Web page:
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Trading In Their Caution

Deutsche Telekom Gives Germans Stock Fever


FRANKFURT, Germany — Rational-expectations theorists, hold on to your hats. Germans have caught a bad case of stock market fever.

Most of the time, Germany is a nation of dedicated risk avoiders. And rightly so: Twice in this century, its citizens have seen war and hyperinflation devour their life's savings. Bitter experience has taught them to never put their marks anywhere without a firm guarantee, and that means they almost never buy stocks.

Perhaps in no other way is the German psychological makeup so different from that of the U.S. Whereas the ever-hopeful American middle class hands over billions of dollars to mutual fund managers in their 20s and 30s, cautious Germans sock their money away in savings accounts that draw a paltry, but guaranteed, 2% interest. (However, Germany's negligible rate of inflation makes that rate more attractive than it would be in America.)

Bonds? Life insurance contracts? That's about as adventurous as the German individual investor normally gets. Mutual funds are in their infancy here, and just two big German companies--Daimler-Benz and Siemens--operate anything like an American-style managed pension fund. Overall, less than 5% of the population owns stocks, compared with more than 40% in America.

But that was yesterday. Today, small savers who a few months ago couldn't have told you what a mutual fund was are positioning themselves to snap up the shares of a huge initial public offering to take place Nov. 18: $10 billion worth of stock, nearly double the total value of all the new issues in Germany last year, which itself set a record. The offering would give the new investors a 20% stake in Telekom.

Stranger still, where should these eager new investors be running with their hard-earned marks but to Deutsche Telekom, the government telephone and cable TV monopoly--until this year one of the most popular whipping boys in the land.

Just months ago, bringing up the subject of the phone company here was a sure way to get a laugh. The company was famous for--to put it delicately--terrible service. Getting a phone line installed in your house could take months, and even then, chances were that Telekom's directory assistance operators couldn't give you the numbers you wanted.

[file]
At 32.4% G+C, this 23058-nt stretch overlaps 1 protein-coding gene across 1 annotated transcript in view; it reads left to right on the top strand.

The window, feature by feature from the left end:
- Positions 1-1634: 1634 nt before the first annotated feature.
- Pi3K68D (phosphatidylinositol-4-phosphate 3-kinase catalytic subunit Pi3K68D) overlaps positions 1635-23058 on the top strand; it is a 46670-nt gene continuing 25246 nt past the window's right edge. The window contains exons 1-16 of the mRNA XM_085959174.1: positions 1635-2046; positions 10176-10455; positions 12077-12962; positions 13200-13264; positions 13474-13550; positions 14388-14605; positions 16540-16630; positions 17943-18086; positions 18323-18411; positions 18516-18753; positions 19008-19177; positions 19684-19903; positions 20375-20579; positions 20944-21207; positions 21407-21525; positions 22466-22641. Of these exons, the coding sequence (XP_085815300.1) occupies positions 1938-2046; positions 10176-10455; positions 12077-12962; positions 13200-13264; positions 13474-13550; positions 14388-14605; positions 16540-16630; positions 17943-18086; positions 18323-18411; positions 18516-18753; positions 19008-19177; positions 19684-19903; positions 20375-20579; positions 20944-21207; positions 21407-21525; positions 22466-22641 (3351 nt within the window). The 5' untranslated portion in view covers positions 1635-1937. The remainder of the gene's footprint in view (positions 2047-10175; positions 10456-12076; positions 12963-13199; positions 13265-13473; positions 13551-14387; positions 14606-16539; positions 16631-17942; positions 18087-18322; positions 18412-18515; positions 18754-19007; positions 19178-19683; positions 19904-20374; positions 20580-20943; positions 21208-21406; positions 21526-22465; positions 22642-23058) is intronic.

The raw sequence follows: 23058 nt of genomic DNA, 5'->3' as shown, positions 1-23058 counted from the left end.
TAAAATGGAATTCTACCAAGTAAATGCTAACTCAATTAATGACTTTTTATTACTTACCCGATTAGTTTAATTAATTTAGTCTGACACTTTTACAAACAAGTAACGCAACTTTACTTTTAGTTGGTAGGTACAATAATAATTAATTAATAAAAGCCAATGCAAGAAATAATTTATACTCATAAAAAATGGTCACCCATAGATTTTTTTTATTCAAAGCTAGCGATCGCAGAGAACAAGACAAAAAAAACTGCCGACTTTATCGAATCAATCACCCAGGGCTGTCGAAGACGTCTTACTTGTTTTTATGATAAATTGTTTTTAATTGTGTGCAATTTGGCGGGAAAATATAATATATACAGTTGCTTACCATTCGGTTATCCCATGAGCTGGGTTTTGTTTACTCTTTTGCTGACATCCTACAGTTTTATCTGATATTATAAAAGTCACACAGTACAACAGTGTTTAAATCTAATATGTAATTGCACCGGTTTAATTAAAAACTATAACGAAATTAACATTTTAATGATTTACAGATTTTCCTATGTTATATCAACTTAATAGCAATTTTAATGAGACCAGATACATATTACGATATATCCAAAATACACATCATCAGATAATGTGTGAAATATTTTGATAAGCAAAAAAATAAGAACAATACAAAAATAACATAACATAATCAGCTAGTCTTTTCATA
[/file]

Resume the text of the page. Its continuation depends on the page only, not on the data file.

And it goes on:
Products taken for granted by phone customers the world over--such as extension phones or itemized long-distance bills--have long been unavailable in Germany. Phone customers here who suspected overbilling have had almost no means of appeal.

And even on correct bills, the rates are sky-high. Placing a local call in Germany is almost as expensive as calling coast-to-coast in America. When Telekom issued new rates in January and promptly made billing errors all over the country, people marched down the streets in protest.


So what is making these same people now march to their brokers, eager to entrust Telekom with their money?

For one thing, Telekom has begun to clean up its act. But the broader answer is that Telekom's initial public offering represents much more than just another government enterprise trying to raise money on the stock exchange.

Telekom's huge offering marks an all-out, once-in-a-generation attempt by German policymakers to turn their stock-shunning country into a Volk von Aktionaeren, or nation of shareholders.

"This is all part of a growing understanding that we have to give the little flower, capitalization in Germany, some fertilizer," says Ruediger von Rosen, managing director of the German Stock Institute, a group that is trying to promote equity ownership.

Von Rosen and other analysts argue that if Germany can create an "equities culture," that would go a long way toward solving some of the deep problems now eating away at the national economy.

A big one is chronically high unemployment. There are many causes, but one of them undoubtedly is the conservatism about savings and investment. At the moment, with all of those individual savers cautiously pumping their spare marks into bank accounts, most business financing here must come in the form of bank loans--and banks here are not generally known for a spirit of daring and entrepreneurship.

If a measure of risk taking were injected into the German investment mind-set--and if the capital markets were to develop accordingly--Von Rosen believes that low-cost equity financing would grow, providing the funds that existing and start-up companies need to expand and create thousands of new jobs.

The hope here is that Telekom will be just the beginning. Its offering, if successful, presumably would whet the appetites of individual investors for more German offerings from former public-sector companies--for another slice of Telekom, perhaps, or for Postbank, a savings institution that used to be part of the post office; for Deutsche Bahn, the German railway system; or for the 36% stake in the airline Lufthansa that the federal government still holds and wants to sell.

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